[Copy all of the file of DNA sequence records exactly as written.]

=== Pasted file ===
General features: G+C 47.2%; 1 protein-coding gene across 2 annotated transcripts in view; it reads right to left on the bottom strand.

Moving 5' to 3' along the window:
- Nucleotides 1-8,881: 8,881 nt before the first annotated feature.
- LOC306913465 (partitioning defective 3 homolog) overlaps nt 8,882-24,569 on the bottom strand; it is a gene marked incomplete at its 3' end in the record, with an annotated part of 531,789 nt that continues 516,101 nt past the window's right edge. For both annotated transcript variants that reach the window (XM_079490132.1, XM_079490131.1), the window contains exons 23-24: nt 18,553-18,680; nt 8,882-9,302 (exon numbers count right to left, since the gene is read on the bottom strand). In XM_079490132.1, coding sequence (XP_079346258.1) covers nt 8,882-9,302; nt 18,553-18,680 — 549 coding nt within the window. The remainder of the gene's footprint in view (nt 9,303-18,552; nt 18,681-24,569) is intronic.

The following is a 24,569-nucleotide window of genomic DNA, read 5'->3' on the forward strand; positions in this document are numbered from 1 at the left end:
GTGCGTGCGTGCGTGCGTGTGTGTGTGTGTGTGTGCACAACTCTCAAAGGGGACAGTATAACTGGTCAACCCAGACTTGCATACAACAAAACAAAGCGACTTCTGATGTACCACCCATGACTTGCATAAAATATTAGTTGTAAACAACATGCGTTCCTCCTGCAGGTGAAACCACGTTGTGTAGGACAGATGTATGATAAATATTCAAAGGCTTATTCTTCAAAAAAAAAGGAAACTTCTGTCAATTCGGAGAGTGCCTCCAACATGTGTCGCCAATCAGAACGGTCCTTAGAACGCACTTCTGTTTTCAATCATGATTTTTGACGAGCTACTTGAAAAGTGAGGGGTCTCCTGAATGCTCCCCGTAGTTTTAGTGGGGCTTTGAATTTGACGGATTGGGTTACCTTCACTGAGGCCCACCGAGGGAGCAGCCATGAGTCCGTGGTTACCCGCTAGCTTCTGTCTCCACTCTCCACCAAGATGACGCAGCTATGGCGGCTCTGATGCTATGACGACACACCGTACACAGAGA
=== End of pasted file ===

General features: G+C 47.2%; 1 protein-coding gene across 2 annotated transcripts in view; it reads right to left on the bottom strand.

Moving 5' to 3' along the window:
- Nucleotides 1-8,881: 8,881 nt before the first annotated feature.
- LOC306913465 (partitioning defective 3 homolog) overlaps nt 8,882-24,569 on the bottom strand; it is a gene marked incomplete at its 3' end in the record, with an annotated part of 531,789 nt that continues 516,101 nt past the window's right edge. For both annotated transcript variants that reach the window (XM_079490132.1, XM_079490131.1), the window contains exons 23-24: nt 18,553-18,680; nt 8,882-9,302 (exon numbers count right to left, since the gene is read on the bottom strand). In XM_079490132.1, coding sequence (XP_079346258.1) covers nt 8,882-9,302; nt 18,553-18,680 — 549 coding nt within the window. The remainder of the gene's footprint in view (nt 9,303-18,552; nt 18,681-24,569) is intronic.

The following is a 24,569-nucleotide window of genomic DNA, read 5'->3' on the forward strand; positions in this document are numbered from 1 at the left end:
GTGCGTGCGTGCGTGCGTGTGTGTGTGTGTGTGTGCACAACTCTCAAAGGGGACAGTATAACTGGTCAACCCAGACTTGCATACAACAAAACAAAGCGACTTCTGATGTACCACCCATGACTTGCATAAAATATTAGTTGTAAACAACATGCGTTCCTCCTGCAGGTGAAACCACGTTGTGTAGGACAGATGTATGATAAATATTCAAAGGCTTATTCTTCAAAAAAAAAGGAAACTTCTGTCAATTCGGAGAGTGCCTCCAACATGTGTCGCCAATCAGAACGGTCCTTAGAACGCACTTCTGTTTTCAATCATGATTTTTGACGAGCTACTTGAAAAGTGAGGGGTCTCCTGAATGCTCCCCGTAGTTTTAGTGGGGCTTTGAATTTGACGGATTGGGTTACCTTCACTGAGGCCCACCGAGGGAGCAGCCATGAGTCCGTGGTTACCCGCTAGCTTCTGTCTCCACTCTCCACCAAGATGACGCAGCTATGGCGGCTCTGATGCTATGACGACACACCGTACACAGAGA